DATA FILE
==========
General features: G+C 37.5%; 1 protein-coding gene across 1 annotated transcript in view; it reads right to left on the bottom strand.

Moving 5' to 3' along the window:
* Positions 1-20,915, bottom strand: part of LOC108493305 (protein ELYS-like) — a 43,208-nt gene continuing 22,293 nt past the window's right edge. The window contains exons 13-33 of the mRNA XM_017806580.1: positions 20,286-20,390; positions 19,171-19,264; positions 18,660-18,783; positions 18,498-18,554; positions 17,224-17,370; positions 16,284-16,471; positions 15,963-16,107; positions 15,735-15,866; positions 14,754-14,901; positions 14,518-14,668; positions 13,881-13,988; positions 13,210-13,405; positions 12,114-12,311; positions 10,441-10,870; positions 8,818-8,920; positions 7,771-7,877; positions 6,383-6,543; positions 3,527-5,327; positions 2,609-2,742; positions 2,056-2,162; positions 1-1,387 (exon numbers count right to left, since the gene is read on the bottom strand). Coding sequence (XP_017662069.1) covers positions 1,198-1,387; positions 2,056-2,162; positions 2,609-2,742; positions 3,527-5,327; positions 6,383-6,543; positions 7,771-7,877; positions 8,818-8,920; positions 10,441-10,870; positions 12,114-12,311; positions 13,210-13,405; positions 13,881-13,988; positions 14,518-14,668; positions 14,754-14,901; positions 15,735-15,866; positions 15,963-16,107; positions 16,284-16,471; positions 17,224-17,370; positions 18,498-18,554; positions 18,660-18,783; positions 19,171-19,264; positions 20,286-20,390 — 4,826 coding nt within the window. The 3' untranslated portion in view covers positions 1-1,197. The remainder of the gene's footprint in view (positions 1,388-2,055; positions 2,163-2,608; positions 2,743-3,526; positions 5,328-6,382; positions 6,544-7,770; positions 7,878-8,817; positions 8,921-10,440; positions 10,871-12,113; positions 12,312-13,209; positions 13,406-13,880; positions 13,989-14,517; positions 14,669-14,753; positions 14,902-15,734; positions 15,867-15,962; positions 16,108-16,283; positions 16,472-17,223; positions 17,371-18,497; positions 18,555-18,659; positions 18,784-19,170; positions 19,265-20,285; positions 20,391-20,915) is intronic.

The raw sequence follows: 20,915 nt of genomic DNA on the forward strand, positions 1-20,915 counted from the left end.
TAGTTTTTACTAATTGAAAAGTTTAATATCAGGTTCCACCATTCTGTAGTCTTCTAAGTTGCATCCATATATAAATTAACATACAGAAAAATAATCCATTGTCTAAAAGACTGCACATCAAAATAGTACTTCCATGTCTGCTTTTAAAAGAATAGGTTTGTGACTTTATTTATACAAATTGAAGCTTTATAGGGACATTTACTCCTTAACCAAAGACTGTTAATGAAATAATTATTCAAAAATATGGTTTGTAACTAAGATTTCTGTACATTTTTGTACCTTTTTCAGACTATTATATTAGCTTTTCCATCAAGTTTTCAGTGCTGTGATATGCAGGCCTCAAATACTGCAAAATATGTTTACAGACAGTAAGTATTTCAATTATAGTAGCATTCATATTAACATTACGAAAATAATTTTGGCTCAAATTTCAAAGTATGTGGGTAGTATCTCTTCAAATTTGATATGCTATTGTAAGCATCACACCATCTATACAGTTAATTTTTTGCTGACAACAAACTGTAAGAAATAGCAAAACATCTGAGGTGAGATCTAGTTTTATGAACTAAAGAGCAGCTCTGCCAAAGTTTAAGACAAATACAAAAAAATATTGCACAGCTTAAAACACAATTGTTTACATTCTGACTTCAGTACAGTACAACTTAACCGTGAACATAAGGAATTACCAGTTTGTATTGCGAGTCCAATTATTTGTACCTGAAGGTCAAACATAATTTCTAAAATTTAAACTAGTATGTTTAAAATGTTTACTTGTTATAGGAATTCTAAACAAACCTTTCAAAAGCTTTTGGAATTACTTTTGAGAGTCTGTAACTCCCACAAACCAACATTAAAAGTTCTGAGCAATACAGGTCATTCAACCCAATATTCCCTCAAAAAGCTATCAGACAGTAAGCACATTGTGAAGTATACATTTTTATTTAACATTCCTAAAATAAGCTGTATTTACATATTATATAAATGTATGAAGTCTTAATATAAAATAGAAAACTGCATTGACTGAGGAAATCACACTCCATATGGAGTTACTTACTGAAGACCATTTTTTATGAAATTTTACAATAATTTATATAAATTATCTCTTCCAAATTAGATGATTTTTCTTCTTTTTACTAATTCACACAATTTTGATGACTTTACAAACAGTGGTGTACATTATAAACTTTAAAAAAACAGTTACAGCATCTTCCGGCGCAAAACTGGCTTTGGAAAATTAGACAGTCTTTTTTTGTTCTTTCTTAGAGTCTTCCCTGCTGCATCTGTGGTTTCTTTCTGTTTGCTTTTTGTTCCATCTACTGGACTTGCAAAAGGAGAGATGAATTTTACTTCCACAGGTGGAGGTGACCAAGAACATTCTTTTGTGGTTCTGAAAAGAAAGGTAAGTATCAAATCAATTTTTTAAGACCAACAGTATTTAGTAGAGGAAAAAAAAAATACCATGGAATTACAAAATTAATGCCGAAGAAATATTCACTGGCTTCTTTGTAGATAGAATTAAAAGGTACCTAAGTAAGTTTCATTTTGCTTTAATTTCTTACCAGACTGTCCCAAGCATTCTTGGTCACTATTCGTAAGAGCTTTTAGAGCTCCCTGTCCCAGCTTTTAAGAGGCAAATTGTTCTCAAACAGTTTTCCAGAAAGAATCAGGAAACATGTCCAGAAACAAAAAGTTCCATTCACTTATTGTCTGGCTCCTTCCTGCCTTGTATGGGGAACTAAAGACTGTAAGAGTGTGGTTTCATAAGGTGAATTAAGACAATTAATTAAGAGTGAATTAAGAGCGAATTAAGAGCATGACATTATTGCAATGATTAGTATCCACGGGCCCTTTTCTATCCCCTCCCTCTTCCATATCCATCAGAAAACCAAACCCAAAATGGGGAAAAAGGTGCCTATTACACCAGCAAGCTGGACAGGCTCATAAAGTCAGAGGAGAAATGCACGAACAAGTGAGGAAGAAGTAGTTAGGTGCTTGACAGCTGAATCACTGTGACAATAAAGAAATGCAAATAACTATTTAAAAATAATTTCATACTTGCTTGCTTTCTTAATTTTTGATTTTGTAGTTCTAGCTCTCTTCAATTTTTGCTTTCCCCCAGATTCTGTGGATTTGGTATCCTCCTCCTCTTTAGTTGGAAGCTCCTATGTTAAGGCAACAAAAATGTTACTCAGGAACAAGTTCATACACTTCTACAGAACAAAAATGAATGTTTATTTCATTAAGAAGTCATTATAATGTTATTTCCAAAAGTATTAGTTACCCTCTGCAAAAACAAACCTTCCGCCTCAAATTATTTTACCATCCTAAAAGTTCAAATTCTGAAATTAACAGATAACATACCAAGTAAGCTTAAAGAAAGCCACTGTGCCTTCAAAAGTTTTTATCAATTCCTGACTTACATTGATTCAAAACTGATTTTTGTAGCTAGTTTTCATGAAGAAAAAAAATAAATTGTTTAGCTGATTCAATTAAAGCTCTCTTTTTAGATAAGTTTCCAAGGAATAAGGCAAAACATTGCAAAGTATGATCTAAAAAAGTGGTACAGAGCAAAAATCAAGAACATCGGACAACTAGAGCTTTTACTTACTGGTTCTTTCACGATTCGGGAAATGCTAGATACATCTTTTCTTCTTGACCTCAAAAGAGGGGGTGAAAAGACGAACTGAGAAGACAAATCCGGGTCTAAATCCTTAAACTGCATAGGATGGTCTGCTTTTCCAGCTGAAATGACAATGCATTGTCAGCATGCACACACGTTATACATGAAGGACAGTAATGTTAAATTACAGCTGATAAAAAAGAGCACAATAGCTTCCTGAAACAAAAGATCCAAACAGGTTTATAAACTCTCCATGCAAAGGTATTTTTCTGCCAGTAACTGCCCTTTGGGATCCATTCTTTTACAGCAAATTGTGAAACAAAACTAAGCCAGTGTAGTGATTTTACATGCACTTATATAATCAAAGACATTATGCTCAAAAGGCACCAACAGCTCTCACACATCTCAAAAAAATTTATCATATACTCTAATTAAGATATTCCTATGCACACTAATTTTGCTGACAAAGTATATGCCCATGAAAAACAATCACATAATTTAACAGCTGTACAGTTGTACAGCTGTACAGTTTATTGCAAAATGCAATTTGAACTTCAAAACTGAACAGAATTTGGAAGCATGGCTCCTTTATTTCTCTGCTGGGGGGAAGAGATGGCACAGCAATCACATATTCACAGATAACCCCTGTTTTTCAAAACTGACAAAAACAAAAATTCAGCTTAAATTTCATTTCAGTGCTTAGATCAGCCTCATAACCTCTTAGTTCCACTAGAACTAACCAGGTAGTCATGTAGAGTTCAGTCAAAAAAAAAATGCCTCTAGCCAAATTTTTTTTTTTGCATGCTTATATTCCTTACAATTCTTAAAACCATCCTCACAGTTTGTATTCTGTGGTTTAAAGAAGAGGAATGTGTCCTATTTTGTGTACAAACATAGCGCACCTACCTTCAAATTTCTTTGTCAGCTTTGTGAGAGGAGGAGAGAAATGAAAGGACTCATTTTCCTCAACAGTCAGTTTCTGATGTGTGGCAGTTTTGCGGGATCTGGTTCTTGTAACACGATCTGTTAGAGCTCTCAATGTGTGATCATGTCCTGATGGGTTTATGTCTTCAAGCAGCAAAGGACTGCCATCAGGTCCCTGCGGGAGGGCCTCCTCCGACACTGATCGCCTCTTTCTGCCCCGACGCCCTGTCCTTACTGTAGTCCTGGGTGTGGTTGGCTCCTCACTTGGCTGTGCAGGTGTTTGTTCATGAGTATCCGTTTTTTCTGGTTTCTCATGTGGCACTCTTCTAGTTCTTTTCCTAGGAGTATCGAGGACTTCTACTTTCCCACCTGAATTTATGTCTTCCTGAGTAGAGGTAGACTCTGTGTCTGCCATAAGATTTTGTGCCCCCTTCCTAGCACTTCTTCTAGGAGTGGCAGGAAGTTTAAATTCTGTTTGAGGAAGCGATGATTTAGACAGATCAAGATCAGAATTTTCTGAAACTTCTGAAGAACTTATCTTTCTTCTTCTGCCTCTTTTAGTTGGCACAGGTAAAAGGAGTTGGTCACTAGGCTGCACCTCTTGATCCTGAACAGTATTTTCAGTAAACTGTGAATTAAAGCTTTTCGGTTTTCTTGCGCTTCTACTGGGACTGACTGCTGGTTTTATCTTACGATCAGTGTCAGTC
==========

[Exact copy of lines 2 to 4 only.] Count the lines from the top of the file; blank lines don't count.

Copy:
Moving 5' to 3' along the window:
* Positions 1-20,915, bottom strand: part of LOC108493305 (protein ELYS-like) — a 43,208-nt gene continuing 22,293 nt past the window's right edge. The window contains exons 13-33 of the mRNA XM_017806580.1: positions 20,286-20,390; positions 19,171-19,264; positions 18,660-18,783; positions 18,498-18,554; positions 17,224-17,370; positions 16,284-16,471; positions 15,963-16,107; positions 15,735-15,866; positions 14,754-14,901; positions 14,518-14,668; positions 13,881-13,988; positions 13,210-13,405; positions 12,114-12,311; positions 10,441-10,870; positions 8,818-8,920; positions 7,771-7,877; positions 6,383-6,543; positions 3,527-5,327; positions 2,609-2,742; positions 2,056-2,162; positions 1-1,387 (exon numbers count right to left, since the gene is read on the bottom strand). Coding sequence (XP_017662069.1) covers positions 1,198-1,387; positions 2,056-2,162; positions 2,609-2,742; positions 3,527-5,327; positions 6,383-6,543; positions 7,771-7,877; positions 8,818-8,920; positions 10,441-10,870; positions 12,114-12,311; positions 13,210-13,405; positions 13,881-13,988; positions 14,518-14,668; positions 14,754-14,901; positions 15,735-15,866; positions 15,963-16,107; positions 16,284-16,471; positions 17,224-17,370; positions 18,498-18,554; positions 18,660-18,783; positions 19,171-19,264; positions 20,286-20,390 — 4,826 coding nt within the window. The 3' untranslated portion in view covers positions 1-1,197. The remainder of the gene's footprint in view (positions 1,388-2,055; positions 2,163-2,608; positions 2,743-3,526; positions 5,328-6,382; positions 6,544-7,770; positions 7,878-8,817; positions 8,921-10,440; positions 10,871-12,113; positions 12,312-13,209; positions 13,406-13,880; positions 13,989-14,517; positions 14,669-14,753; positions 14,902-15,734; positions 15,867-15,962; positions 16,108-16,283; positions 16,472-17,223; positions 17,371-18,497; positions 18,555-18,659; positions 18,784-19,170; positions 19,265-20,285; positions 20,391-20,915) is intronic.

The raw sequence follows: 20,915 nt of genomic DNA on the forward strand, positions 1-20,915 counted from the left end.